Tom Banse / Northwest News Network

The automaker Nissan says sales of its fully electric Leaf compact surpassed all other Nissan models at dealers in the Seattle and Portland areas this spring. The announcement Wednesday runs counter to the prevailing wisdom that adoption of plug-in cars has been sluggish.

At Nissan USA headquarters, electric vehicle marketing & sales director Erik Gottfried says he's scrambling to ship enough Leafs to meet demand in the Pacific Northwest. The car maker juiced its plug-in sales by slashing the sticker price and offering low-cost leases.

The unemployment rate in Washington state is down to a flat 7 percent. That news from the state employment department Wednesday. The agency recorded a drop in the jobless rate of 0.1 percent in April.

State labor economist Scott Bailey says that puts Washington's rate at the lowest it's been since the end of 2008. "Overall, we're seeing accelerating growth in terms of jobs compared to say a year ago."

Bailey estimates a net gain of 3,800 jobs statewide last month.

US Fish and Wildlife Service

A songbird called the streaked horned lark has a curious propensity for risky neighborhoods. That's not a good quality for a bird proposed for listing as a threatened species. Its preferred hangouts include airports, Army training fields, and dredge spoil dumping sites along the lower Columbia River. A two-state experiment seeks to find out if these rare larks can be enticed to safer habitats.

A case that featured harrowing testimony of combat-related mental illness ended Monday with a guilty verdict. Army Sergeant John Russell was convicted for murdering five fellow servicemen at a military mental health clinic in Baghdad in 2009.

A military judge found the 48-year-old Texas native guilty of premeditated murder. A public affairs spokesman at Joint Base Lewis-McChord near Tacoma says Sergeant Russell showed no visible reaction.

Corey Parrish / US Air Force

Fairchild Air Force Base near Spokane is planning a public memorial service for three of its airmen killed in a mid-air explosion over central Asia. The cause of the air refueling tanker accident last Friday remains under investigation. The crash renews attention on a Boeing Company contract to replace the Air Force's aging tanker fleet.

The doomed Fairchild Air Force Base crewmates were flying a KC-135 Stratotanker built by Boeing in the early 1960s. By all accounts, Air Force mechanics keep the 50-year-old tanker fleet in good condition.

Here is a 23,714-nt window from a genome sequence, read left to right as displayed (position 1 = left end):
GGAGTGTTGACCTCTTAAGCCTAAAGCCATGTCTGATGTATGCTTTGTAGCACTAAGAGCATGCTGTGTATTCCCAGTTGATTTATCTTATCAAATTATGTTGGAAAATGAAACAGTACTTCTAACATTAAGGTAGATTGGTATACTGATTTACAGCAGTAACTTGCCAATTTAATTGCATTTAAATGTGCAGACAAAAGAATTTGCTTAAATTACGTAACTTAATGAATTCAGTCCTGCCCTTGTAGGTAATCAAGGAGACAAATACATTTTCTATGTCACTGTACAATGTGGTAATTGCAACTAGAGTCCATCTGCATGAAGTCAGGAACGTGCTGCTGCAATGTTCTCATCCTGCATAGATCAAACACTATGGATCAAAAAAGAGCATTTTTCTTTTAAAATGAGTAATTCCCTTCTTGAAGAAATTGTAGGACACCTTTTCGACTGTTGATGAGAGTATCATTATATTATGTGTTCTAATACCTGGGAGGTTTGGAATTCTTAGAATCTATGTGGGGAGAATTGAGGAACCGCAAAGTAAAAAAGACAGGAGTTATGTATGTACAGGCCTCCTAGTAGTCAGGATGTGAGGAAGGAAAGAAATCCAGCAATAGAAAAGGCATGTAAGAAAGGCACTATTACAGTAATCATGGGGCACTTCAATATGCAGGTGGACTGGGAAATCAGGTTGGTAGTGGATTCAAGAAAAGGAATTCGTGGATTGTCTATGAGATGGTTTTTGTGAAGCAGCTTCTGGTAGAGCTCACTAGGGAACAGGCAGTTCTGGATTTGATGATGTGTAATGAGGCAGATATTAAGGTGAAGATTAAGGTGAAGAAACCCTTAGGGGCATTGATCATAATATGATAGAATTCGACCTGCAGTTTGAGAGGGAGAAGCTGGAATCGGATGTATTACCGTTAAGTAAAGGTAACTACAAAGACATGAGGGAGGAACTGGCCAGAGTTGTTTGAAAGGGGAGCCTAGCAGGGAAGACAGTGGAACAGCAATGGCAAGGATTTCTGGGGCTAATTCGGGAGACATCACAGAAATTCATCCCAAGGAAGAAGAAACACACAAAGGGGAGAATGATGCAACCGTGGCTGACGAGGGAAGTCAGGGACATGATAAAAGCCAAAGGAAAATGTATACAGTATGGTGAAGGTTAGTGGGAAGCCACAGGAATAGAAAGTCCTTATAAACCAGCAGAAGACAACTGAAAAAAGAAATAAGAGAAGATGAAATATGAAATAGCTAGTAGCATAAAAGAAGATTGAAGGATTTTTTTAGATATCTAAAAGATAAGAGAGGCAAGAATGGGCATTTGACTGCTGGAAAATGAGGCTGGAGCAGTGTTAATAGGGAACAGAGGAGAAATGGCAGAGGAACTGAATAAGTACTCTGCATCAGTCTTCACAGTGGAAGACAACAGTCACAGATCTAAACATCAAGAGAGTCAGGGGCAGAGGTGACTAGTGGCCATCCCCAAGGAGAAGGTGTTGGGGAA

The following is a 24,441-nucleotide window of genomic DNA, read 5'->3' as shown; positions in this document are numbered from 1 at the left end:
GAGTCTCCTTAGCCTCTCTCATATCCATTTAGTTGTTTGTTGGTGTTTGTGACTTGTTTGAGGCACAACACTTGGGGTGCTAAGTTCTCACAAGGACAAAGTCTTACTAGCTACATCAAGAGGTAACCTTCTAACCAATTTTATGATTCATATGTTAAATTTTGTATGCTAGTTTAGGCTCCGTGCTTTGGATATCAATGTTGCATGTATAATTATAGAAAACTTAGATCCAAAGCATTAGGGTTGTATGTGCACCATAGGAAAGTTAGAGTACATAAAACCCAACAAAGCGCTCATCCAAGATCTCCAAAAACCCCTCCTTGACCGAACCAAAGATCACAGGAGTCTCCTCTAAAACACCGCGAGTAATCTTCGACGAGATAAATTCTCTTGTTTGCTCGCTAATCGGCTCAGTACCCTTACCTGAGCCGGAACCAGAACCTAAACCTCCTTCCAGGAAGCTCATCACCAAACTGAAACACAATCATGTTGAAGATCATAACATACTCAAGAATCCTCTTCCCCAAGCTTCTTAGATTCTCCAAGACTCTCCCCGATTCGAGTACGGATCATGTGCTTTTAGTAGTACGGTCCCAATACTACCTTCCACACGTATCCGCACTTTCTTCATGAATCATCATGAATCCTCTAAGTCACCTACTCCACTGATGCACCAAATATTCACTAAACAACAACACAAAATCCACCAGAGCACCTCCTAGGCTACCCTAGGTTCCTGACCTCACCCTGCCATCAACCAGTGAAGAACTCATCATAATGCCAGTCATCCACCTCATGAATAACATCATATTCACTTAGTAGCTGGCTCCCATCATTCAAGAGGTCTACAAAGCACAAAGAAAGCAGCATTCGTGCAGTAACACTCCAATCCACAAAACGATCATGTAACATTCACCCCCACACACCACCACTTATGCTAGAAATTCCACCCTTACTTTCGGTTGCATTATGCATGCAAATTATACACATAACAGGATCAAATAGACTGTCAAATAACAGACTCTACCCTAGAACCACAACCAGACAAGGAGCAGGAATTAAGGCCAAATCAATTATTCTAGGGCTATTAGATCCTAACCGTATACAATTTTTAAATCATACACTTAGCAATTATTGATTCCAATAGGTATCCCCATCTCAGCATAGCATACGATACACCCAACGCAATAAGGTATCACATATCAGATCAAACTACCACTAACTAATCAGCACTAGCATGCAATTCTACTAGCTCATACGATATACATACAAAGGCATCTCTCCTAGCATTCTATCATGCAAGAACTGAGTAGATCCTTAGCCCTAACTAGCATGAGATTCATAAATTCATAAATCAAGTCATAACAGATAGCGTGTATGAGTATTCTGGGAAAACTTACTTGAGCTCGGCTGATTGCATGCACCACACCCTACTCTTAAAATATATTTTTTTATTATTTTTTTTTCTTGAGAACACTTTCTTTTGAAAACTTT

Staff Sgt. Paul Clifford / US Air Force

The fate of the three crew members on board a crashed Air Force tanker is unknown as of Friday afternoon PDT. It's now night time in Kyrgyzstan where the Boeing-built K-C-135 tanker plane went down. Many airmen from Fairchild Air Force Base outside Spokane are deployed to the airfield in Central Asia where the plane took off.

The Associated Press quoted a farmer near the crash scene in rural Kyrgyzstan who said he heard an explosion in the sky. The witness said he looked up and saw fire as the falling jet broke apart in mid-air.

Scott Butner / Flickr

A swarm of factors is causing heavy losses in honey bee colonies. That's the bottom line of a report issued jointly Thursday by the Environmental Protection Agency and U.S. Department of Agriculture. The report identifies a parasitic mite as a leading culprit in combination with diseases, poor nutrition, genetics and pesticide exposure. People who care about bees here in the Northwest were underwhelmed.

Tom Banse / Northwest News Network

Fresh statistics from the U.S and Canadian governments show cross-border traffic between British Columbia and the American Northwest surged in the first quarter of 2013. Canadian visitors account for nearly all of the increase, despite a mild slowdown in economic growth there.

Tom Banse / Northwest News Network

For about seven years, many Western beekeepers have been plagued by unexplained die-offs in their hives. It happened recently to Mark Emrich.

"I was doing great until about five weeks ago," he says. "Then I came down and opened up the hives and I had five dead boxes of bees. That was a huge hit."

He lost one third of his production on his small farm near Olympia.

Beth Redfield

The White House says President Obama will sign a fast-tracked Congressional bill to end the furloughs of air traffic controllers. Operators of smaller Northwest airports hope the measure also stops the planned closure of their control towers.

As of now, more than a dozen of the less busy airport control towers in Oregon, Washington and Idaho remain on a list to be deactivated in early June. They're potential casualties of across-the-board federal budget cuts at the Federal Aviation Administration.